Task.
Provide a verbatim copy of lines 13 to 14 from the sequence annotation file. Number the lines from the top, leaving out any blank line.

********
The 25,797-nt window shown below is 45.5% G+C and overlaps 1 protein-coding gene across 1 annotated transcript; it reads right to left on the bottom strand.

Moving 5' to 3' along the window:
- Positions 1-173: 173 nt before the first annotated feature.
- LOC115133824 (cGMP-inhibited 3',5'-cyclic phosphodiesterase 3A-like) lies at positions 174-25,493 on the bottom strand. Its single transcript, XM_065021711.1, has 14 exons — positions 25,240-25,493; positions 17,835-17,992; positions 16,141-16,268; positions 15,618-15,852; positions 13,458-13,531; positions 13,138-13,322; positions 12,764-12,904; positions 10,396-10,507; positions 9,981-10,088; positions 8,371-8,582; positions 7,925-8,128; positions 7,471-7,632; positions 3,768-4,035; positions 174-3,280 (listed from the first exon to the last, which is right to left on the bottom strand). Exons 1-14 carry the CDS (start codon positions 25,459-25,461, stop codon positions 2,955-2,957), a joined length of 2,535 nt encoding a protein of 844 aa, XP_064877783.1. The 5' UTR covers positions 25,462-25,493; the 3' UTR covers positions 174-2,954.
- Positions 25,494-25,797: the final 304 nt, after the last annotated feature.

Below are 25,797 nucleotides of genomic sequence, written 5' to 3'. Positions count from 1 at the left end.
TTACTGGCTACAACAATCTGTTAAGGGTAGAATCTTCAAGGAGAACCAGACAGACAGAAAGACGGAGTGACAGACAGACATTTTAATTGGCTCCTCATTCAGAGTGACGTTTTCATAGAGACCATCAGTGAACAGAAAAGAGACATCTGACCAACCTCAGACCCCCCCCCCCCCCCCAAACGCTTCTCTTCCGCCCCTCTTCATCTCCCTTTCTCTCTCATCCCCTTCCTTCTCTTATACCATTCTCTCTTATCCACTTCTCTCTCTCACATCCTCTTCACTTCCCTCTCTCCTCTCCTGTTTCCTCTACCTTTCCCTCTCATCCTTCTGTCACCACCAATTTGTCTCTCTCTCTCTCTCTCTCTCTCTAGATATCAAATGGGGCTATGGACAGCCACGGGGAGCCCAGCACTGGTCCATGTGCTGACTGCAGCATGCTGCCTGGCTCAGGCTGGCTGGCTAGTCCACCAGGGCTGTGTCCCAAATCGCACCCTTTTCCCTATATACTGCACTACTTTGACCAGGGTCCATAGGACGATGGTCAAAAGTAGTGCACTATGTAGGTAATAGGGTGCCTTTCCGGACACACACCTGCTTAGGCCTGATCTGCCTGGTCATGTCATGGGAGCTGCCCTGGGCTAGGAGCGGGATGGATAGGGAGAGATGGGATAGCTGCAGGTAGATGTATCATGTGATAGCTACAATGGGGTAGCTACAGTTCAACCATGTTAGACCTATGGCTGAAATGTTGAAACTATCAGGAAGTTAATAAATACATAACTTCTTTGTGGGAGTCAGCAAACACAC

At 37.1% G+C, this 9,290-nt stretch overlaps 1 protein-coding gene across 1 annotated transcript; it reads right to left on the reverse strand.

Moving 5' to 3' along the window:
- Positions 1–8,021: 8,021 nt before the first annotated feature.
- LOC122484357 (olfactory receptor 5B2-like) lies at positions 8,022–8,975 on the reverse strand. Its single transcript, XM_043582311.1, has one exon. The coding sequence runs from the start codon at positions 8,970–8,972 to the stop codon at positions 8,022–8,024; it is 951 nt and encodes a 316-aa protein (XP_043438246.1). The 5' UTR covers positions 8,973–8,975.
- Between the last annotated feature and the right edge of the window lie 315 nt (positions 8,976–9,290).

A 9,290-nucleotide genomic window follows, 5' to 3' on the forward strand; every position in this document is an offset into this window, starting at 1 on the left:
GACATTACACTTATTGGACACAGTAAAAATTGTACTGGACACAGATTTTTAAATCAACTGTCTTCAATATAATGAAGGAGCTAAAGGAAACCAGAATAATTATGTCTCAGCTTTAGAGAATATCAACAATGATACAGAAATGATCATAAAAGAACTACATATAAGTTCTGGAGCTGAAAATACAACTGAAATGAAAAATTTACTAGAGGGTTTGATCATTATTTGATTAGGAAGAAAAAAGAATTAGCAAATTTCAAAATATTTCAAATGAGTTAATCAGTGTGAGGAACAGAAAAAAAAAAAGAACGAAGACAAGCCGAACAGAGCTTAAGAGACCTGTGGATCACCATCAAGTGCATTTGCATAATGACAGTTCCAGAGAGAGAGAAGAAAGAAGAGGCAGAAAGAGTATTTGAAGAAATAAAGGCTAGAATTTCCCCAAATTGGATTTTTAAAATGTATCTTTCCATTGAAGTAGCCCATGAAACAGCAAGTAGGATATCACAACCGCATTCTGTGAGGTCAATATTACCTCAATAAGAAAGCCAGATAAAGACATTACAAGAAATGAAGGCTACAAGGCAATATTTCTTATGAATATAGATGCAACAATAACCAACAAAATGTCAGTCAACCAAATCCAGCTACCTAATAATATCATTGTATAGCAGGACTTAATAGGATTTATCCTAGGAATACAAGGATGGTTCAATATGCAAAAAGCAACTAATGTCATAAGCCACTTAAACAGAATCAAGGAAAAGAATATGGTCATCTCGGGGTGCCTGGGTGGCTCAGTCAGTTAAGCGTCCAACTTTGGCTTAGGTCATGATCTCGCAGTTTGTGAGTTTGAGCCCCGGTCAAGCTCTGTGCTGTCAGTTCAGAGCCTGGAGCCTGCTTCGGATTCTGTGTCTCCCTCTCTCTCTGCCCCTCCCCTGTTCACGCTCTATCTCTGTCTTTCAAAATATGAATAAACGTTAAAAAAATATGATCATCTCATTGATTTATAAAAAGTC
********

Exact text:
A 9,290-nucleotide genomic window follows, 5' to 3' on the forward strand; every position in this document is an offset into this window, starting at 1 on the left:
GACATTACACTTATTGGACACAGTAAAAATTGTACTGGACACAGATTTTTAAATCAACTGTCTTCAATATAATGAAGGAGCTAAAGGAAACCAGAATAATTATGTCTCAGCTTTAGAGAATATCAACAATGATACAGAAATGATCATAAAAGAACTACATATAAGTTCTGGAGCTGAAAATACAACTGAAATGAAAAATTTACTAGAGGGTTTGATCATTATTTGATTAGGAAGAAAAAAGAATTAGCAAATTTCAAAATATTTCAAATGAGTTAATCAGTGTGAGGAACAGAAAAAAAAAAAGAACGAAGACAAGCCGAACAGAGCTTAAGAGACCTGTGGATCACCATCAAGTGCATTTGCATAATGACAGTTCCAGAGAGAGAGAAGAAAGAAGAGGCAGAAAGAGTATTTGAAGAAATAAAGGCTAGAATTTCCCCAAATTGGATTTTTAAAATGTATCTTTCCATTGAAGTAGCCCATGAAACAGCAAGTAGGATATCACAACCGCATTCTGTGAGGTCAATATTACCTCAATAAGAAAGCCAGATAAAGACATTACAAGAAATGAAGGCTACAAGGCAATATTTCTTATGAATATAGATGCAACAATAACCAACAAAATGTCAGTCAACCAAATCCAGCTACCTAATAATATCATTGTATAGCAGGACTTAATAGGATTTATCCTAGGAATACAAGGATGGTTCAATATGCAAAAAGCAACTAATGTCATAAGCCACTTAAACAGAATCAAGGAAAAGAATATGGTCATCTCGGGGTGCCTGGGTGGCTCAGTCAGTTAAGCGTCCAACTTTGGCTTAGGTCATGATCTCGCAGTTTGTGAGTTTGAGCCCCGGTCAAGCTCTGTGCTGTCAGTTCAGAGCCTGGAGCCTGCTTCGGATTCTGTGTCTCCCTCTCTCTCTGCCCCTCCCCTGTTCACGCTCTATCTCTGTCTTTCAAAATATGAATAAACGTTAAAAAAATATGATCATCTCATTGATTTATAAAAAGTC